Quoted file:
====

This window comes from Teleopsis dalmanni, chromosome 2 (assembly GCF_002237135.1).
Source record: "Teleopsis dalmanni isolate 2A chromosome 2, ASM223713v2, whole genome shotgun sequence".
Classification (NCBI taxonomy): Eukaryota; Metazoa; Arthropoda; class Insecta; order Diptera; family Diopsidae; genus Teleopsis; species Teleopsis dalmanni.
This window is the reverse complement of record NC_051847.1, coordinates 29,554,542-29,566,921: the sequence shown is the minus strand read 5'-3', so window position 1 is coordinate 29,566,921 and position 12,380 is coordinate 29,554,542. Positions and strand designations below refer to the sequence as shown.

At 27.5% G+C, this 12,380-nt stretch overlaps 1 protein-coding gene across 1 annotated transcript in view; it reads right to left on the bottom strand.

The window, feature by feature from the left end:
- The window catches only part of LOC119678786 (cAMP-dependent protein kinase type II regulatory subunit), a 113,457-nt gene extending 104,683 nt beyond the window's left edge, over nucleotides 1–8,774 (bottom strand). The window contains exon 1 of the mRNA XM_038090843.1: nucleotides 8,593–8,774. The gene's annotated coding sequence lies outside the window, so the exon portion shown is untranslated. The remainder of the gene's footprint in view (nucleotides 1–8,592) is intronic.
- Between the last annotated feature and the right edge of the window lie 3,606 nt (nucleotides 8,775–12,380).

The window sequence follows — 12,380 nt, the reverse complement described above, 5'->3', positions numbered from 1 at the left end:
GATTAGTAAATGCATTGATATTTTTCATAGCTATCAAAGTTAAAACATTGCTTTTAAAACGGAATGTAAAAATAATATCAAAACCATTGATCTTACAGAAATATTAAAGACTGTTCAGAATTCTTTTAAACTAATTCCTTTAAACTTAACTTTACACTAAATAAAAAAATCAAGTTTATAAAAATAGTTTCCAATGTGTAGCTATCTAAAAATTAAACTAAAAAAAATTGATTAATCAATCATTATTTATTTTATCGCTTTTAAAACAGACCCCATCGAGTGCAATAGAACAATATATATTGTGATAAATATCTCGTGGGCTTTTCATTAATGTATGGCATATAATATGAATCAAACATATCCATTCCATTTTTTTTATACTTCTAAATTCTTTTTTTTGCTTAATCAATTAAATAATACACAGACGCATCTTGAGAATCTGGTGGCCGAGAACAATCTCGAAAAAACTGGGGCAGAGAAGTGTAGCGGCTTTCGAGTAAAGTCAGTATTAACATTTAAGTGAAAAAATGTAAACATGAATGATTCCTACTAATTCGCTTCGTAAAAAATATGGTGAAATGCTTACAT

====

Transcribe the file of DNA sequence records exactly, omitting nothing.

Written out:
This window comes from Teleopsis dalmanni, chromosome 2 (assembly GCF_002237135.1).
Source record: "Teleopsis dalmanni isolate 2A chromosome 2, ASM223713v2, whole genome shotgun sequence".
Classification (NCBI taxonomy): Eukaryota; Metazoa; Arthropoda; class Insecta; order Diptera; family Diopsidae; genus Teleopsis; species Teleopsis dalmanni.
This window is the reverse complement of record NC_051847.1, coordinates 29,554,542-29,566,921: the sequence shown is the minus strand read 5'-3', so window position 1 is coordinate 29,566,921 and position 12,380 is coordinate 29,554,542. Positions and strand designations below refer to the sequence as shown.

At 27.5% G+C, this 12,380-nt stretch overlaps 1 protein-coding gene across 1 annotated transcript in view; it reads right to left on the bottom strand.

The window, feature by feature from the left end:
- The window catches only part of LOC119678786 (cAMP-dependent protein kinase type II regulatory subunit), a 113,457-nt gene extending 104,683 nt beyond the window's left edge, over nucleotides 1–8,774 (bottom strand). The window contains exon 1 of the mRNA XM_038090843.1: nucleotides 8,593–8,774. The gene's annotated coding sequence lies outside the window, so the exon portion shown is untranslated. The remainder of the gene's footprint in view (nucleotides 1–8,592) is intronic.
- Between the last annotated feature and the right edge of the window lie 3,606 nt (nucleotides 8,775–12,380).

The window sequence follows — 12,380 nt, the reverse complement described above, 5'->3', positions numbered from 1 at the left end:
GATTAGTAAATGCATTGATATTTTTCATAGCTATCAAAGTTAAAACATTGCTTTTAAAACGGAATGTAAAAATAATATCAAAACCATTGATCTTACAGAAATATTAAAGACTGTTCAGAATTCTTTTAAACTAATTCCTTTAAACTTAACTTTACACTAAATAAAAAAATCAAGTTTATAAAAATAGTTTCCAATGTGTAGCTATCTAAAAATTAAACTAAAAAAAATTGATTAATCAATCATTATTTATTTTATCGCTTTTAAAACAGACCCCATCGAGTGCAATAGAACAATATATATTGTGATAAATATCTCGTGGGCTTTTCATTAATGTATGGCATATAATATGAATCAAACATATCCATTCCATTTTTTTTATACTTCTAAATTCTTTTTTTTGCTTAATCAATTAAATAATACACAGACGCATCTTGAGAATCTGGTGGCCGAGAACAATCTCGAAAAAACTGGGGCAGAGAAGTGTAGCGGCTTTCGAGTAAAGTCAGTATTAACATTTAAGTGAAAAAATGTAAACATGAATGATTCCTACTAATTCGCTTCGTAAAAAATATGGTGAAATGCTTACAT